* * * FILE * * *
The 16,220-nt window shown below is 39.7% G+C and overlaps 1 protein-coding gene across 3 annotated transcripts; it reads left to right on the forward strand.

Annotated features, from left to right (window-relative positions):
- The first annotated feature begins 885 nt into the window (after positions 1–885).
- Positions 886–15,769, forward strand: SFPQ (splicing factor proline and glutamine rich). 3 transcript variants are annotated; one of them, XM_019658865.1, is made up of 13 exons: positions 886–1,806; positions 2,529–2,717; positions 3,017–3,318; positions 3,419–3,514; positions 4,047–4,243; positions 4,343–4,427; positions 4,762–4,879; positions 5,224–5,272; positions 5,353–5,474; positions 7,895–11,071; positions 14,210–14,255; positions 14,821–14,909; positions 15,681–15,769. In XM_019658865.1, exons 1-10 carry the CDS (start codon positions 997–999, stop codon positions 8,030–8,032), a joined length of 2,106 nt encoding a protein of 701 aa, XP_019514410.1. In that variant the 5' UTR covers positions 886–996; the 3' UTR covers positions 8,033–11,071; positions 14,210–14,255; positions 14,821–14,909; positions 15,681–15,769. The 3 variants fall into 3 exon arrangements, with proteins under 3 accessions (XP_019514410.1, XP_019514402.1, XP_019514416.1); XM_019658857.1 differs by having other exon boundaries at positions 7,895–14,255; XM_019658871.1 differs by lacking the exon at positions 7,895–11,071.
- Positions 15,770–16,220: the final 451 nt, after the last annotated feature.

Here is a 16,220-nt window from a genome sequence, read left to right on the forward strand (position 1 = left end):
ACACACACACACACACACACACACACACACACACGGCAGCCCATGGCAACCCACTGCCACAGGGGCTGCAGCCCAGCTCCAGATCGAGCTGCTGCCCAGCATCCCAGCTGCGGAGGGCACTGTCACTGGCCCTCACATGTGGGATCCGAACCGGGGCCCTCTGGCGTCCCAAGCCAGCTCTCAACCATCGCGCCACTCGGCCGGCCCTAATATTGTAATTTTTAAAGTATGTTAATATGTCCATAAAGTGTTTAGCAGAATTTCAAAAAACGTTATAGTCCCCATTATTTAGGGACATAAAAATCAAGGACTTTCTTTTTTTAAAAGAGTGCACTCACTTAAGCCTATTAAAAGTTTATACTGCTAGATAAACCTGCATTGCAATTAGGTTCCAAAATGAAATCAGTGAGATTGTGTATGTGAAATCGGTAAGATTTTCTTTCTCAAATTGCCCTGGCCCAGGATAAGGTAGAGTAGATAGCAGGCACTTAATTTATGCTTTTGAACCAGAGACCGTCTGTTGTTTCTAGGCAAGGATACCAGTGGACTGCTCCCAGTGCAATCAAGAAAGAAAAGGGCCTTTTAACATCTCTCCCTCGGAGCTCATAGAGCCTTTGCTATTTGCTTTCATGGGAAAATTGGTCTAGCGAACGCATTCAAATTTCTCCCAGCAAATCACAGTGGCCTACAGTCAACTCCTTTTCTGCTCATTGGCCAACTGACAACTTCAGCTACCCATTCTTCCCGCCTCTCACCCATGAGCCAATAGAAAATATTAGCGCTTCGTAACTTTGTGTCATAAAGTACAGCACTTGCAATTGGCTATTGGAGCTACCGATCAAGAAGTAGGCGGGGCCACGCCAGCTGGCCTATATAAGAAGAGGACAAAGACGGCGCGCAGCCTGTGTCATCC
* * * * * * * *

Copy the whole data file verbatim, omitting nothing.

The 16,220-nt window shown below is 39.7% G+C and overlaps 1 protein-coding gene across 3 annotated transcripts; it reads left to right on the forward strand.

Annotated features, from left to right (window-relative positions):
- The first annotated feature begins 885 nt into the window (after positions 1–885).
- Positions 886–15,769, forward strand: SFPQ (splicing factor proline and glutamine rich). 3 transcript variants are annotated; one of them, XM_019658865.1, is made up of 13 exons: positions 886–1,806; positions 2,529–2,717; positions 3,017–3,318; positions 3,419–3,514; positions 4,047–4,243; positions 4,343–4,427; positions 4,762–4,879; positions 5,224–5,272; positions 5,353–5,474; positions 7,895–11,071; positions 14,210–14,255; positions 14,821–14,909; positions 15,681–15,769. In XM_019658865.1, exons 1-10 carry the CDS (start codon positions 997–999, stop codon positions 8,030–8,032), a joined length of 2,106 nt encoding a protein of 701 aa, XP_019514410.1. In that variant the 5' UTR covers positions 886–996; the 3' UTR covers positions 8,033–11,071; positions 14,210–14,255; positions 14,821–14,909; positions 15,681–15,769. The 3 variants fall into 3 exon arrangements, with proteins under 3 accessions (XP_019514410.1, XP_019514402.1, XP_019514416.1); XM_019658857.1 differs by having other exon boundaries at positions 7,895–14,255; XM_019658871.1 differs by lacking the exon at positions 7,895–11,071.
- Positions 15,770–16,220: the final 451 nt, after the last annotated feature.

Here is a 16,220-nt window from a genome sequence, read left to right on the forward strand (position 1 = left end):
ACACACACACACACACACACACACACACACACACGGCAGCCCATGGCAACCCACTGCCACAGGGGCTGCAGCCCAGCTCCAGATCGAGCTGCTGCCCAGCATCCCAGCTGCGGAGGGCACTGTCACTGGCCCTCACATGTGGGATCCGAACCGGGGCCCTCTGGCGTCCCAAGCCAGCTCTCAACCATCGCGCCACTCGGCCGGCCCTAATATTGTAATTTTTAAAGTATGTTAATATGTCCATAAAGTGTTTAGCAGAATTTCAAAAAACGTTATAGTCCCCATTATTTAGGGACATAAAAATCAAGGACTTTCTTTTTTTAAAAGAGTGCACTCACTTAAGCCTATTAAAAGTTTATACTGCTAGATAAACCTGCATTGCAATTAGGTTCCAAAATGAAATCAGTGAGATTGTGTATGTGAAATCGGTAAGATTTTCTTTCTCAAATTGCCCTGGCCCAGGATAAGGTAGAGTAGATAGCAGGCACTTAATTTATGCTTTTGAACCAGAGACCGTCTGTTGTTTCTAGGCAAGGATACCAGTGGACTGCTCCCAGTGCAATCAAGAAAGAAAAGGGCCTTTTAACATCTCTCCCTCGGAGCTCATAGAGCCTTTGCTATTTGCTTTCATGGGAAAATTGGTCTAGCGAACGCATTCAAATTTCTCCCAGCAAATCACAGTGGCCTACAGTCAACTCCTTTTCTGCTCATTGGCCAACTGACAACTTCAGCTACCCATTCTTCCCGCCTCTCACCCATGAGCCAATAGAAAATATTAGCGCTTCGTAACTTTGTGTCATAAAGTACAGCACTTGCAATTGGCTATTGGAGCTACCGATCAAGAAGTAGGCGGGGCCACGCCAGCTGGCCTATATAAGAAGAGGACAAAGACGGCGCGCAGCCTGTGTCATCC